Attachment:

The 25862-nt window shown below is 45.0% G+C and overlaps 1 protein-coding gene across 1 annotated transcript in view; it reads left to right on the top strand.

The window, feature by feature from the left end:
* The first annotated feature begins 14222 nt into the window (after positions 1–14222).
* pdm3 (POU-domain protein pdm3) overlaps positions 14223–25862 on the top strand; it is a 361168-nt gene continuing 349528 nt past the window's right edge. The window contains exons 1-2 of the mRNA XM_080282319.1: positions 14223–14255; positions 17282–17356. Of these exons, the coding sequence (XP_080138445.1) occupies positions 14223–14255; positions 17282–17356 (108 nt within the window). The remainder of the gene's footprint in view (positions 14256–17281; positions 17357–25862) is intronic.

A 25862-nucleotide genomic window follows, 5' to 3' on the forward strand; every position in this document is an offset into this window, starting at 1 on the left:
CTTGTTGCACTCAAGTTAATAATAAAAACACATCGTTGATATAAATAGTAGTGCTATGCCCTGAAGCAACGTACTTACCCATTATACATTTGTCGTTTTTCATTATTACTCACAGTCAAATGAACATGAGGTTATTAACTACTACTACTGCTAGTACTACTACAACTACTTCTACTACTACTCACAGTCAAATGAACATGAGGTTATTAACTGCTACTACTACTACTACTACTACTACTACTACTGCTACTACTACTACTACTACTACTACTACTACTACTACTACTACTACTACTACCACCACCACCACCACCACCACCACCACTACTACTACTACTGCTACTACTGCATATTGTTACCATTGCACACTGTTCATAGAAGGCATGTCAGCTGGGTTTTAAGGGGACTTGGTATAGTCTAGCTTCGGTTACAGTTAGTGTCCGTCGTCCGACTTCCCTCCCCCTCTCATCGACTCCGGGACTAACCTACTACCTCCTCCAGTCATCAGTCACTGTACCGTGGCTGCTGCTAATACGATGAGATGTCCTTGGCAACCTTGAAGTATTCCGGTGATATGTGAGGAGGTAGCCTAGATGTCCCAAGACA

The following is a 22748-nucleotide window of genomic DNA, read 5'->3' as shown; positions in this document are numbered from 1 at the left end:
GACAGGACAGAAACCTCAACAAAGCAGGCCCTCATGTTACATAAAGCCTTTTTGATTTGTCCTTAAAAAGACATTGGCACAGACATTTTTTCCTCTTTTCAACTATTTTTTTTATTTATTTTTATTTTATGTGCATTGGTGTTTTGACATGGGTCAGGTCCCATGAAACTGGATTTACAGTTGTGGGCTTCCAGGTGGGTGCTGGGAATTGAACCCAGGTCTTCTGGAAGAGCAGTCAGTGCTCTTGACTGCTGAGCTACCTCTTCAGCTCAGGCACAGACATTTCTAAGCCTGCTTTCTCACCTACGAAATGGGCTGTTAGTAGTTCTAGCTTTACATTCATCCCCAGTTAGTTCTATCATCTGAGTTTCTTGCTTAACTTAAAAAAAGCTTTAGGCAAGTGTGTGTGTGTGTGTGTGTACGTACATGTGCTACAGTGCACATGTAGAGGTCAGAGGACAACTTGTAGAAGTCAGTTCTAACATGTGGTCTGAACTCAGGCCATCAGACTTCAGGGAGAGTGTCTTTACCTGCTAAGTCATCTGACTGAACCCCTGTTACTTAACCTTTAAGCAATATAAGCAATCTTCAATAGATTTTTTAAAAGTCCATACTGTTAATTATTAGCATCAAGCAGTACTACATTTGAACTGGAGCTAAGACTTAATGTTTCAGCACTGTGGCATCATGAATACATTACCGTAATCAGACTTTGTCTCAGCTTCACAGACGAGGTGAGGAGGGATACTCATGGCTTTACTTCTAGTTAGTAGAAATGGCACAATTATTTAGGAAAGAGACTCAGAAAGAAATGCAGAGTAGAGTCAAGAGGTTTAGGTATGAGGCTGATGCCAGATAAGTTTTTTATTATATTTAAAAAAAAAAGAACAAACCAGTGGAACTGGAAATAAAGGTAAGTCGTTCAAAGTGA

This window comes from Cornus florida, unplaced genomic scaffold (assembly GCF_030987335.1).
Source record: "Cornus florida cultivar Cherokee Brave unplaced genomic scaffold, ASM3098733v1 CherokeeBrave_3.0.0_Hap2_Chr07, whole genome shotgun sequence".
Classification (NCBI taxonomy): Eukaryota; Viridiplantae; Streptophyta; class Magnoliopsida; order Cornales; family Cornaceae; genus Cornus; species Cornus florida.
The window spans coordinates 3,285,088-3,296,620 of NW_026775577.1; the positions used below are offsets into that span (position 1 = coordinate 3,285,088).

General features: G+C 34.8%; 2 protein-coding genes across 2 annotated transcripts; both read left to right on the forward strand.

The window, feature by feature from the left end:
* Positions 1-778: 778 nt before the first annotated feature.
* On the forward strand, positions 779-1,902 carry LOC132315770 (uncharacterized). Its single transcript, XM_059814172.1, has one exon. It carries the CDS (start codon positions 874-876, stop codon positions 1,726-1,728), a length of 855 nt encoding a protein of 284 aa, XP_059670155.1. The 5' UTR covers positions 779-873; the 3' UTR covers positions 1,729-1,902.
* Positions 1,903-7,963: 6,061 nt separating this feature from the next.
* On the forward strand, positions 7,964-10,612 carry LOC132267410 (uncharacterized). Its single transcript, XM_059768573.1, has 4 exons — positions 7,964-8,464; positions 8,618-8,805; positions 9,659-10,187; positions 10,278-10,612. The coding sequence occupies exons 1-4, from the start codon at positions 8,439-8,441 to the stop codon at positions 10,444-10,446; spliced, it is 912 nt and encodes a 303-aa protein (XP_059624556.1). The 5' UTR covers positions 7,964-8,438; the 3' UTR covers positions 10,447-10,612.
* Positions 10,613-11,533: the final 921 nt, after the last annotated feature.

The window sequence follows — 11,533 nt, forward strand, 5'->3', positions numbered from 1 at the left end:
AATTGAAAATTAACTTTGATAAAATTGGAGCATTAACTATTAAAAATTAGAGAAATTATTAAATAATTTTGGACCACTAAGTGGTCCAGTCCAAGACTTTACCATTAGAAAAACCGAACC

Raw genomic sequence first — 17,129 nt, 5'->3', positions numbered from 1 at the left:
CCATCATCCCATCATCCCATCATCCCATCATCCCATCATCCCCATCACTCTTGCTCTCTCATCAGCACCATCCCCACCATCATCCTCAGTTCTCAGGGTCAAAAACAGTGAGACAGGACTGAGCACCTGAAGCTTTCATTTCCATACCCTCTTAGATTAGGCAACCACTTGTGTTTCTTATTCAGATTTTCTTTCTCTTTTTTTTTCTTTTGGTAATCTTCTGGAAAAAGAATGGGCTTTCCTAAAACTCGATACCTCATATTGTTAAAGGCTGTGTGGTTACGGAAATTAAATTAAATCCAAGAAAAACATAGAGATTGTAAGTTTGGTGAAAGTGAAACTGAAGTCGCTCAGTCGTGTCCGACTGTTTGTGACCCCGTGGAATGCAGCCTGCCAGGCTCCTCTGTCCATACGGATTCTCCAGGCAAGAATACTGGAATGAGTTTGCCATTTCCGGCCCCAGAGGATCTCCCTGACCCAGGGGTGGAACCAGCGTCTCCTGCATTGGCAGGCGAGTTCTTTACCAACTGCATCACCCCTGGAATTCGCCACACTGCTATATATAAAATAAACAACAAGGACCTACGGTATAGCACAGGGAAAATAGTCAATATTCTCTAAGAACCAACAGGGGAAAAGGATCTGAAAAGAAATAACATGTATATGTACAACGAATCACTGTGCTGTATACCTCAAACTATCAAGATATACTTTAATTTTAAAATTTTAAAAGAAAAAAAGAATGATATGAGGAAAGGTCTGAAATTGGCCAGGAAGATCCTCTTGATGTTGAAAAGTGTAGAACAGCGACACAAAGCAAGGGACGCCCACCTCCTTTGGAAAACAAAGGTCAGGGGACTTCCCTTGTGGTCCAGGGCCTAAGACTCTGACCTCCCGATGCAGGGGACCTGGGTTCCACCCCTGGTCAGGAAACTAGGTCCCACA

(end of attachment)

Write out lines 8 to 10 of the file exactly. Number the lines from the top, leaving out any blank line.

GACAGGACAGAAACCTCAACAAAGCAGGCCCTCATGTTACATAAAGCCTTTTTGATTTGTCCTTAAAAAGACATTGGCACAGACATTTTTTCCTCTTTTCAACTATTTTTTTTATTTATTTTTATTTTATGTGCATTGGTGTTTTGACATGGGTCAGGTCCCATGAAACTGGATTTACAGTTGTGGGCTTCCAGGTGGGTGCTGGGAATTGAACCCAGGTCTTCTGGAAGAGCAGTCAGTGCTCTTGACTGCTGAGCTACCTCTTCAGCTCAGGCACAGACATTTCTAAGCCTGCTTTCTCACCTACGAAATGGGCTGTTAGTAGTTCTAGCTTTACATTCATCCCCAGTTAGTTCTATCATCTGAGTTTCTTGCTTAACTTAAAAAAAGCTTTAGGCAAGTGTGTGTGTGTGTGTGTGTACGTACATGTGCTACAGTGCACATGTAGAGGTCAGAGGACAACTTGTAGAAGTCAGTTCTAACATGTGGTCTGAACTCAGGCCATCAGACTTCAGGGAGAGTGTCTTTACCTGCTAAGTCATCTGACTGAACCCCTGTTACTTAACCTTTAAGCAATATAAGCAATCTTCAATAGATTTTTTAAAAGTCCATACTGTTAATTATTAGCATCAAGCAGTACTACATTTGAACTGGAGCTAAGACTTAATGTTTCAGCACTGTGGCATCATGAATACATTACCGTAATCAGACTTTGTCTCAGCTTCACAGACGAGGTGAGGAGGGATACTCATGGCTTTACTTCTAGTTAGTAGAAATGGCACAATTATTTAGGAAAGAGACTCAGAAAGAAATGCAGAGTAGAGTCAAGAGGTTTAGGTATGAGGCTGATGCCAGATAAGTTTTTTATTATATTTAAAAAAAAAAGAACAAACCAGTGGAACTGGAAATAAAGGTAAGTCGTTCAAAGTGA

This window comes from Cornus florida, unplaced genomic scaffold (assembly GCF_030987335.1).
Source record: "Cornus florida cultivar Cherokee Brave unplaced genomic scaffold, ASM3098733v1 CherokeeBrave_3.0.0_Hap2_Chr07, whole genome shotgun sequence".